Employment Without A College Degree
Although we may have a high national literacy rate, many of our high school graduates lack skill training, which is the main reason why they have a hard time getting a job if they don’t enter college or take a vocational course. The K to 12 program now aims to teach students job skills along with the usual academic curriculum for high school. This gives them a better opportunity of learning something that they can use to start a career, rather than going through a college course first before getting a job. The K to 12 system was made to help pre-college students develop the knowledge to join the work force even when they don’t have a college degree.
Kinder is Mandatory
According to the Republic Act no. 10157 or the Kindergarten Education Act, Kindergarten is now a part of the education system and a pre-requisite for admission to Grade 1. Gone are the days were you can enroll your child to Grade 1 without them going through the basic lessons of Kinder. Starting kids with a formal education system at a young age can dramatically help them through their Elementary years, especially one that helps develop their reading and writing skills. Before, many Elementary students, especially those in grades 1 to 3, still had problems reading and writing. By teaching kids these skills early on, they’ll have an easier time adjusting to Elementary level lessons.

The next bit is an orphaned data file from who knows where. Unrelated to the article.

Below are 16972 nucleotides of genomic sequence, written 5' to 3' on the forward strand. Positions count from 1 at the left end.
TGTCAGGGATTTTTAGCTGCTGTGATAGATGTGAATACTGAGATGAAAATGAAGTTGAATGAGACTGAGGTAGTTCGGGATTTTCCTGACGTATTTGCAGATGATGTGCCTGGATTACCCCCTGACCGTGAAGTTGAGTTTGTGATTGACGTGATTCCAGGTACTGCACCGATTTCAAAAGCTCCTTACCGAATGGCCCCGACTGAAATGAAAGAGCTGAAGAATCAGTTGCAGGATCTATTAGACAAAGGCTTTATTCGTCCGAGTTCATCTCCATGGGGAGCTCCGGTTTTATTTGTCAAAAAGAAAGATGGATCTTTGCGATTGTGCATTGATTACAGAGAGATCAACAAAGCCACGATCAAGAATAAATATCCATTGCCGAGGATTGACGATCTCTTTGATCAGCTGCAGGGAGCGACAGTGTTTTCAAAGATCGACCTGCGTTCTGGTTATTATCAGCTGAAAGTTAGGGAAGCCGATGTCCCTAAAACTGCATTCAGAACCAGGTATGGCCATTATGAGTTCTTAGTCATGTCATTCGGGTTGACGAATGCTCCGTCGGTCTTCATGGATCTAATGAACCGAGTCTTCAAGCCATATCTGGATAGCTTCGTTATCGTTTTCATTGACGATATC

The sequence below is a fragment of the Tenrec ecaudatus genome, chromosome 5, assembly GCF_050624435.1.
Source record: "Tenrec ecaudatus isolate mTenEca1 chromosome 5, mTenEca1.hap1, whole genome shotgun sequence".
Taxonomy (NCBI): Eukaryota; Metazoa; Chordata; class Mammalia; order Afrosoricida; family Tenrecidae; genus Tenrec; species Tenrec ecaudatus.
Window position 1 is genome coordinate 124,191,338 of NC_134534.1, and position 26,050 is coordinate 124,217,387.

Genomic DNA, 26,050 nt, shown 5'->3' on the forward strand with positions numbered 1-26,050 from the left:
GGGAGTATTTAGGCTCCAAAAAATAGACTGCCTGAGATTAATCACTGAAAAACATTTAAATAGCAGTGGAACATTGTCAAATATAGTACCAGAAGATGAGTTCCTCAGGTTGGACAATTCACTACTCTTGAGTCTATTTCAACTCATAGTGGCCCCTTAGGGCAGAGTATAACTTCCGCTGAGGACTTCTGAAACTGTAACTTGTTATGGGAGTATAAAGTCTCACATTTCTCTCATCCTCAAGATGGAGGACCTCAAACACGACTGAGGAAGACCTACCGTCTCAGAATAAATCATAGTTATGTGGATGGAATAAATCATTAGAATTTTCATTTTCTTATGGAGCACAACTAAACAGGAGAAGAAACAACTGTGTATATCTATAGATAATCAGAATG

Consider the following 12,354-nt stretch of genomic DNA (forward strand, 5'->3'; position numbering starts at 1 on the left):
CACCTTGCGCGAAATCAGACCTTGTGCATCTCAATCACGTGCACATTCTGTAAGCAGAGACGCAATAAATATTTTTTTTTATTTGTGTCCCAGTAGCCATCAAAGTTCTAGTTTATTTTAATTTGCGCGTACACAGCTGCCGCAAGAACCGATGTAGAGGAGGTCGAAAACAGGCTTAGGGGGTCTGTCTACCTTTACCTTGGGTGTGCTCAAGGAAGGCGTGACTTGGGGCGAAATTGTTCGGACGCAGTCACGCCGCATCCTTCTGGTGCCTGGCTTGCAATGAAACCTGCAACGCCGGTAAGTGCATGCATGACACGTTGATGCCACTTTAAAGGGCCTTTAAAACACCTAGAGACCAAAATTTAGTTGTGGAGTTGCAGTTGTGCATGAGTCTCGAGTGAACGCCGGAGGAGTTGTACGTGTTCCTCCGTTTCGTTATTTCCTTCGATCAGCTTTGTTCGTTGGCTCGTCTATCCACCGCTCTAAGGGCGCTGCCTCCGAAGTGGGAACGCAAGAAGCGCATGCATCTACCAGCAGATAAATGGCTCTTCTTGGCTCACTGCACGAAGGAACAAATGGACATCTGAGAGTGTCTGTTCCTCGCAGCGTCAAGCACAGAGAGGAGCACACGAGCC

There has always been a big debate over why our educational system seems to only favor Filipino and English. There are about 13 indigenous languages in the Philippines and the K to 12 system aims to help students nurture their dialect by using it as a medium of instruction. During the early years of elementary, the mother tongue will be used in teaching subjects, except in Filipino and English subjects. By Grade 4 Filipino and English will become the languages for instruction.
Work with Colleges and Universities